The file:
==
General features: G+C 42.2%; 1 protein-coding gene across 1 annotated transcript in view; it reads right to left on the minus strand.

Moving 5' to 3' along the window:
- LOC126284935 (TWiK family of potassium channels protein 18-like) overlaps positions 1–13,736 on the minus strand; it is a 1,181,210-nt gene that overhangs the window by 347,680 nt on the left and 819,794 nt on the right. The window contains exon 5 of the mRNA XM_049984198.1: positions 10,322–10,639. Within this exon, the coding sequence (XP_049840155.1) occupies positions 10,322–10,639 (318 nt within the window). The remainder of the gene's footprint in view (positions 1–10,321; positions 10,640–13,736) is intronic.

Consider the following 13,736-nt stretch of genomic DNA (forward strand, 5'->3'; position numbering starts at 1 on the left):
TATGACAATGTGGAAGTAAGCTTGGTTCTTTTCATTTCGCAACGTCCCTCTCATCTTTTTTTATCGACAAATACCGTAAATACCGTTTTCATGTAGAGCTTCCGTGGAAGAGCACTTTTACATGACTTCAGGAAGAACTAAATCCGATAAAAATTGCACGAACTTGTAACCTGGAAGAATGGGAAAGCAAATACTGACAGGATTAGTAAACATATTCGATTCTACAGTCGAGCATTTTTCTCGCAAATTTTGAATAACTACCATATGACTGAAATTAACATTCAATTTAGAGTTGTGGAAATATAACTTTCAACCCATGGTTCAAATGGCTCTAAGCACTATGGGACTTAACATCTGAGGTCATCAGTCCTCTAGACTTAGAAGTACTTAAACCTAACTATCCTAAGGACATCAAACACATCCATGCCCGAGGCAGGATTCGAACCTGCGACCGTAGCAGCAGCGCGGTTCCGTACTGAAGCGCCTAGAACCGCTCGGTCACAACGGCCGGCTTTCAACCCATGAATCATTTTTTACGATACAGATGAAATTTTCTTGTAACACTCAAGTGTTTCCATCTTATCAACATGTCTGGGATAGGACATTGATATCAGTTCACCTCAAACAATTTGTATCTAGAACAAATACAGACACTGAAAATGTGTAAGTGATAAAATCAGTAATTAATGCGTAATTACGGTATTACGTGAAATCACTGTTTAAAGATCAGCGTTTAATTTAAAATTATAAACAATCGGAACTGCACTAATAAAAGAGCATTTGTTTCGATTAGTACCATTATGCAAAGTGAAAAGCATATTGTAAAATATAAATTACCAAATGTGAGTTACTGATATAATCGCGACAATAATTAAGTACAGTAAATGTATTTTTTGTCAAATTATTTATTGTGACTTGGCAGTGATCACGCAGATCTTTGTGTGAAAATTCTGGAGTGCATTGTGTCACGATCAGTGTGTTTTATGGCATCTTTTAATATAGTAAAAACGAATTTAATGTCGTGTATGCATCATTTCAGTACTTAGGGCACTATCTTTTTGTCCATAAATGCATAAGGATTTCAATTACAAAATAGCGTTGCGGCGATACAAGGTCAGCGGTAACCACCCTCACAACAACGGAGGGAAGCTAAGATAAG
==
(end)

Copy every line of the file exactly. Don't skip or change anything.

General features: G+C 42.2%; 1 protein-coding gene across 1 annotated transcript in view; it reads right to left on the minus strand.

Moving 5' to 3' along the window:
- LOC126284935 (TWiK family of potassium channels protein 18-like) overlaps positions 1–13,736 on the minus strand; it is a 1,181,210-nt gene that overhangs the window by 347,680 nt on the left and 819,794 nt on the right. The window contains exon 5 of the mRNA XM_049984198.1: positions 10,322–10,639. Within this exon, the coding sequence (XP_049840155.1) occupies positions 10,322–10,639 (318 nt within the window). The remainder of the gene's footprint in view (positions 1–10,321; positions 10,640–13,736) is intronic.

Consider the following 13,736-nt stretch of genomic DNA (forward strand, 5'->3'; position numbering starts at 1 on the left):
TATGACAATGTGGAAGTAAGCTTGGTTCTTTTCATTTCGCAACGTCCCTCTCATCTTTTTTTATCGACAAATACCGTAAATACCGTTTTCATGTAGAGCTTCCGTGGAAGAGCACTTTTACATGACTTCAGGAAGAACTAAATCCGATAAAAATTGCACGAACTTGTAACCTGGAAGAATGGGAAAGCAAATACTGACAGGATTAGTAAACATATTCGATTCTACAGTCGAGCATTTTTCTCGCAAATTTTGAATAACTACCATATGACTGAAATTAACATTCAATTTAGAGTTGTGGAAATATAACTTTCAACCCATGGTTCAAATGGCTCTAAGCACTATGGGACTTAACATCTGAGGTCATCAGTCCTCTAGACTTAGAAGTACTTAAACCTAACTATCCTAAGGACATCAAACACATCCATGCCCGAGGCAGGATTCGAACCTGCGACCGTAGCAGCAGCGCGGTTCCGTACTGAAGCGCCTAGAACCGCTCGGTCACAACGGCCGGCTTTCAACCCATGAATCATTTTTTACGATACAGATGAAATTTTCTTGTAACACTCAAGTGTTTCCATCTTATCAACATGTCTGGGATAGGACATTGATATCAGTTCACCTCAAACAATTTGTATCTAGAACAAATACAGACACTGAAAATGTGTAAGTGATAAAATCAGTAATTAATGCGTAATTACGGTATTACGTGAAATCACTGTTTAAAGATCAGCGTTTAATTTAAAATTATAAACAATCGGAACTGCACTAATAAAAGAGCATTTGTTTCGATTAGTACCATTATGCAAAGTGAAAAGCATATTGTAAAATATAAATTACCAAATGTGAGTTACTGATATAATCGCGACAATAATTAAGTACAGTAAATGTATTTTTTGTCAAATTATTTATTGTGACTTGGCAGTGATCACGCAGATCTTTGTGTGAAAATTCTGGAGTGCATTGTGTCACGATCAGTGTGTTTTATGGCATCTTTTAATATAGTAAAAACGAATTTAATGTCGTGTATGCATCATTTCAGTACTTAGGGCACTATCTTTTTGTCCATAAATGCATAAGGATTTCAATTACAAAATAGCGTTGCGGCGATACAAGGTCAGCGGTAACCACCCTCACAACAACGGAGGGAAGCTAAGATAAG